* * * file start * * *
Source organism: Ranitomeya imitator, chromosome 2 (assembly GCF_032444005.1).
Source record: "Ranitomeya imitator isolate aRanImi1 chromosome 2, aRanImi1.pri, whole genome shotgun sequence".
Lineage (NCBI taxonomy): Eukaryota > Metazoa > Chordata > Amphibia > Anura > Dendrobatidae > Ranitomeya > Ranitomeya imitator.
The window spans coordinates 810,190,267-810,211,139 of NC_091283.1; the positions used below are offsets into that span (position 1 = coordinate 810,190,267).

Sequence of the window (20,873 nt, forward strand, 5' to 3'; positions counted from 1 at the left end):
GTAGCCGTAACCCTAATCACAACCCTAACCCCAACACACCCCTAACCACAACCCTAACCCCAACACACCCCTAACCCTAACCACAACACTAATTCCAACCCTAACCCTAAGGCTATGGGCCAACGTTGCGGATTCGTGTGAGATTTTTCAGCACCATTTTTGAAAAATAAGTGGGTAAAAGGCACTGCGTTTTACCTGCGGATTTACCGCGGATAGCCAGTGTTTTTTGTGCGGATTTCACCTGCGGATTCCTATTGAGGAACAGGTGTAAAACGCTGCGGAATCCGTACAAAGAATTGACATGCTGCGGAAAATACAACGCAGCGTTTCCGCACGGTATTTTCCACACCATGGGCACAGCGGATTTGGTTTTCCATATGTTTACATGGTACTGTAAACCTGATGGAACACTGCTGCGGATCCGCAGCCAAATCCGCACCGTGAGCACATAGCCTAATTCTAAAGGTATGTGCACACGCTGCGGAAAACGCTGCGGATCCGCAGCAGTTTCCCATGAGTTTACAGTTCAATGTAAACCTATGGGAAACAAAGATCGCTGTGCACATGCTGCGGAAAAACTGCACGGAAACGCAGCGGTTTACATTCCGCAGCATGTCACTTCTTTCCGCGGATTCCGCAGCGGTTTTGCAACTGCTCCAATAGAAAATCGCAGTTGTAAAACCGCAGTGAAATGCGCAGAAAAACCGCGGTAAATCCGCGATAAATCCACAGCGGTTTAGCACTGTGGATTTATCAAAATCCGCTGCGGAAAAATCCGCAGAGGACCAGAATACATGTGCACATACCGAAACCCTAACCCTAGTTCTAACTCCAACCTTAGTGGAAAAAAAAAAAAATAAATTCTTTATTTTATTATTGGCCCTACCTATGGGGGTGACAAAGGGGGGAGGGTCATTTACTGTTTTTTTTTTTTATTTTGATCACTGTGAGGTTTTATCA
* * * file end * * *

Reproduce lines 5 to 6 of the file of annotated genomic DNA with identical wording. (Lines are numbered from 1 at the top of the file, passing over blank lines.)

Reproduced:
Sequence of the window (20,873 nt, forward strand, 5' to 3'; positions counted from 1 at the left end):
GTAGCCGTAACCCTAATCACAACCCTAACCCCAACACACCCCTAACCACAACCCTAACCCCAACACACCCCTAACCCTAACCACAACACTAATTCCAACCCTAACCCTAAGGCTATGGGCCAACGTTGCGGATTCGTGTGAGATTTTTCAGCACCATTTTTGAAAAATAAGTGGGTAAAAGGCACTGCGTTTTACCTGCGGATTTACCGCGGATAGCCAGTGTTTTTTGTGCGGATTTCACCTGCGGATTCCTATTGAGGAACAGGTGTAAAACGCTGCGGAATCCGTACAAAGAATTGACATGCTGCGGAAAATACAACGCAGCGTTTCCGCACGGTATTTTCCACACCATGGGCACAGCGGATTTGGTTTTCCATATGTTTACATGGTACTGTAAACCTGATGGAACACTGCTGCGGATCCGCAGCCAAATCCGCACCGTGAGCACATAGCCTAATTCTAAAGGTATGTGCACACGCTGCGGAAAACGCTGCGGATCCGCAGCAGTTTCCCATGAGTTTACAGTTCAATGTAAACCTATGGGAAACAAAGATCGCTGTGCACATGCTGCGGAAAAACTGCACGGAAACGCAGCGGTTTACATTCCGCAGCATGTCACTTCTTTCCGCGGATTCCGCAGCGGTTTTGCAACTGCTCCAATAGAAAATCGCAGTTGTAAAACCGCAGTGAAATGCGCAGAAAAACCGCGGTAAATCCGCGATAAATCCACAGCGGTTTAGCACTGTGGATTTATCAAAATCCGCTGCGGAAAAATCCGCAGAGGACCAGAATACATGTGCACATACCGAAACCCTAACCCTAGTTCTAACTCCAACCTTAGTGGAAAAAAAAAAAAATAAATTCTTTATTTTATTATTGGCCCTACCTATGGGGGTGACAAAGGGGGGAGGGTCATTTACTGTTTTTTTTTTTTATTTTGATCACTGTGAGGTTTTATCA